Taking your pup for more walks could prevent dog dementia, study finds

Reduced activity levels have been linked to canine cognitive dysfunction

<p>Fluffy cocker spaniel on a walk with its owner</p>

Fluffy cocker spaniel on a walk with its owner

Leer en Español

Regularly walking your dog could protect its brain against dementia, a new study suggests.

Dogs who have little physical activity are more than six times more likely to develop canine cognitive dysfunction (CCD), a condition related to the aging of a dog’s brain which leads to memory loss.

Research from the University of Washington, which examined 15,000 dogs between October 2020 and December 2020, found that CCD was more likely to develop in pets as they got older.

But an inverse association between activity level and CCD was also identified in dogs whose owners indicated higher activity levels over the past year.

The study found that the odds of CCD were 6.47 times higher in inactive dogs compared to those who were very active.

Symptoms of CCD in dogs are similar to those experienced by humans with Alzheimer’s disease. These include disorientation, confusion, disturbed sleep and changes in mood.

The findings are in line with previous research on rodents which found that exercise can have protective effects against the development of biological markers characteristic of Alzheimer’s disease.

The latest study’s author, Sarah Yarborough, said the observations could be the result of the effect exercise has on the brain.

This includes a “reduction of pro-inflammatory cytokines in the brain that otherwise contribute to neural damage”.

“The reduced odds of CCD among more active dogs in our cohort may be a result of these same mechanisms,” she added.

Another study, published in the Science Daily journal in March, found that exercise also boosts blood flow to the brain, which may help slow the onset of memory loss and dementia.

The study – which observed 70 adults over the age of 55 who have been diagnosed with mild cognitive impairment (an early stage of dementia) – asked half of the group to exercise three to five times a week for a year.

In those who exercised, researchers found an increase in the overall blood flow to the brain.

“There is still a lot we don’t know about the effects of exercise on cognitive decline later in life,” Munro Cullum, a professor of psychiatry at UT Southwestern Medical Center and co-author of the paper, said.

“MCI and dementia are likely to be influenced by a complex interplay of many factors, and we think that, at least for some people, exercise is one of those factors,” he added.

Register for free to continue reading

Registration is a free and easy way to support our truly independent journalism

By registering, you will also enjoy limited access to Premium articles, exclusive newsletters, commenting, and virtual events with our leading journalists

Please enter a valid email
Please enter a valid email
Must be at least 6 characters, include an upper and lower case character and a number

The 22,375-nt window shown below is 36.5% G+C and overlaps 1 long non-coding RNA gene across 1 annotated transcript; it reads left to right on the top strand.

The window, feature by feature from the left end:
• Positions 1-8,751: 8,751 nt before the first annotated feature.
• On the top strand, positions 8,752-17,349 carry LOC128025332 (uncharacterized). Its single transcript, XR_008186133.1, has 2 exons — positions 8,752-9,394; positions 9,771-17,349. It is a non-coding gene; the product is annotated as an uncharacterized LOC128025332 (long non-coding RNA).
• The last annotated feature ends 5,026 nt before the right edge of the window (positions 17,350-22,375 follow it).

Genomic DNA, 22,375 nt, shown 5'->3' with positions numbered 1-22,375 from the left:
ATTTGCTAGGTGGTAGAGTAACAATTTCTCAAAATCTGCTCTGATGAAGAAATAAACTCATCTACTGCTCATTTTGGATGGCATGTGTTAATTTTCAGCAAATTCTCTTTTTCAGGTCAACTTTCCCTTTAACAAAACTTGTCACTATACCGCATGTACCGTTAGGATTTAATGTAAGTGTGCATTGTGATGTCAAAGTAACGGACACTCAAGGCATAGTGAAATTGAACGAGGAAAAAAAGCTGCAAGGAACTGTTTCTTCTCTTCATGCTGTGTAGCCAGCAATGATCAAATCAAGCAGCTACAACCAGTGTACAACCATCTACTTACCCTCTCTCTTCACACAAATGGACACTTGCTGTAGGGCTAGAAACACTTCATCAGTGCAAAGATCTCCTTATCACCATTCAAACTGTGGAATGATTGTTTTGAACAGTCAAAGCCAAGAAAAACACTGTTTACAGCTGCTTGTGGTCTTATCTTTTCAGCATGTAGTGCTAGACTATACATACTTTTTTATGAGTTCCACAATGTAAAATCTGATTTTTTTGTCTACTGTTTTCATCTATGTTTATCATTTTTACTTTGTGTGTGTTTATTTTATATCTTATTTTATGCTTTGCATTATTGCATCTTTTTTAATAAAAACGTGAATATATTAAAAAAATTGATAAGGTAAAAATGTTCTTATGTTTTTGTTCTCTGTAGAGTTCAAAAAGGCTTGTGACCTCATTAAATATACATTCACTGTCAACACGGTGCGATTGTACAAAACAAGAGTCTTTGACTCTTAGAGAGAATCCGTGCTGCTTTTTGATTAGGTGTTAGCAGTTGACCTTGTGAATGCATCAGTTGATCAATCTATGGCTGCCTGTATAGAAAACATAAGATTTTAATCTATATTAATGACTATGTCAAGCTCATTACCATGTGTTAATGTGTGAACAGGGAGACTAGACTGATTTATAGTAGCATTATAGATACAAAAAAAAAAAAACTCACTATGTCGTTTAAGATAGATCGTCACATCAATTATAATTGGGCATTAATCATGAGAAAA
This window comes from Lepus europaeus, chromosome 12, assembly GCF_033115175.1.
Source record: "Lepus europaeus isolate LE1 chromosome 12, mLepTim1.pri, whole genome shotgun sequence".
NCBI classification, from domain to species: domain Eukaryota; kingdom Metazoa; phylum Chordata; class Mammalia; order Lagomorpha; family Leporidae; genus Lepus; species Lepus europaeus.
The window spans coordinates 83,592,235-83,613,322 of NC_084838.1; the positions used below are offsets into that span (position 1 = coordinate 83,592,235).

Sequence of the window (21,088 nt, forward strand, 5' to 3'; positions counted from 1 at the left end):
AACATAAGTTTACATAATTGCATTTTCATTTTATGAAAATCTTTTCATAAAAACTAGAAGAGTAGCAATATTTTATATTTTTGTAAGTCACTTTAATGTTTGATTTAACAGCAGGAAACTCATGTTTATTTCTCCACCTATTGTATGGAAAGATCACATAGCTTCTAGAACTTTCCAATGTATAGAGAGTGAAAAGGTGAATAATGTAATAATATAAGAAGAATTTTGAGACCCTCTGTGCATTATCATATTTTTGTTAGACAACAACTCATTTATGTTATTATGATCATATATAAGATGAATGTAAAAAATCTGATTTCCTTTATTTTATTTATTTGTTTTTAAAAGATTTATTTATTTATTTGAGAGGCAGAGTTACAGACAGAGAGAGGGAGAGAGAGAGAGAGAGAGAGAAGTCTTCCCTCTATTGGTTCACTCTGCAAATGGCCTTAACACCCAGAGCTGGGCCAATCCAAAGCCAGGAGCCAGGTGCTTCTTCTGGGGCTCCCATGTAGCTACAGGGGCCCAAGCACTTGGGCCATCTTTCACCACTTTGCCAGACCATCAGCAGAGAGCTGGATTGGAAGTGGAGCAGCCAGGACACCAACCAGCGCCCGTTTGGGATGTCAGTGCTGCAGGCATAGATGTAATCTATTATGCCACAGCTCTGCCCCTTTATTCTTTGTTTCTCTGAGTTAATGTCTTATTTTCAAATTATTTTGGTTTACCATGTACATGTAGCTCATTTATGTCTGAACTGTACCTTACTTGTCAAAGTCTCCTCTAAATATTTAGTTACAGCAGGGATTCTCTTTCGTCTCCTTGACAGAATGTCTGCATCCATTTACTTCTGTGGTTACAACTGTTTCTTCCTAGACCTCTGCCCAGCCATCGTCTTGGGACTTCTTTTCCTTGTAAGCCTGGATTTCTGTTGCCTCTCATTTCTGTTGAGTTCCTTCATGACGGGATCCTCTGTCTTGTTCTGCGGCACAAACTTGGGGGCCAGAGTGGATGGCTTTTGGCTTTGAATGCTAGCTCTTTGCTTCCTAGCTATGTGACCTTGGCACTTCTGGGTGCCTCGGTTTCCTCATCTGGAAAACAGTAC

Must be at least 6 characters, include an upper and lower case character and a number
Must be at least 6 characters, include an upper and lower case character and a number
Please enter your first name
Special characters aren’t allowed
Please enter a name between 1 and 40 characters
Please enter your last name
Special characters aren’t allowed
Please enter a name between 1 and 40 characters
You must be over 18 years old to register
You must be over 18 years old to register
Opt-out-policy
You can opt-out at any time by signing in to your account to manage your preferences. Each email has a link to unsubscribe.

By clicking ‘Create my account’ you confirm that your data has been entered correctly and you have read and agree to our Terms of use, Cookie policy and Privacy notice.

This site is protected by reCAPTCHA and the Google Privacy policy and Terms of service apply.

Already have an account? sign in

By clicking ‘Register’ you confirm that your data has been entered correctly and you have read and agree to our Terms of use, Cookie policy and Privacy notice.

This site is protected by reCAPTCHA and the Google Privacy policy and Terms of service apply.

Register for free to continue reading

Registration is a free and easy way to support our truly independent journalism

By registering, you will also enjoy limited access to Premium articles, exclusive newsletters, commenting, and virtual events with our leading journalists

Already have an account? sign in

By clicking ‘Register’ you confirm that your data has been entered correctly and you have read and agree to our Terms of use, Cookie policy and Privacy notice.

This site is protected by reCAPTCHA and the Google Privacy policy and Terms of service apply.

Join our new commenting forum

Join thought-provoking conversations, follow other Independent readers and see their replies

Comments

Thank you for registering

Please refresh the page or navigate to another page on the site to be automatically logged inPlease refresh your browser to be logged in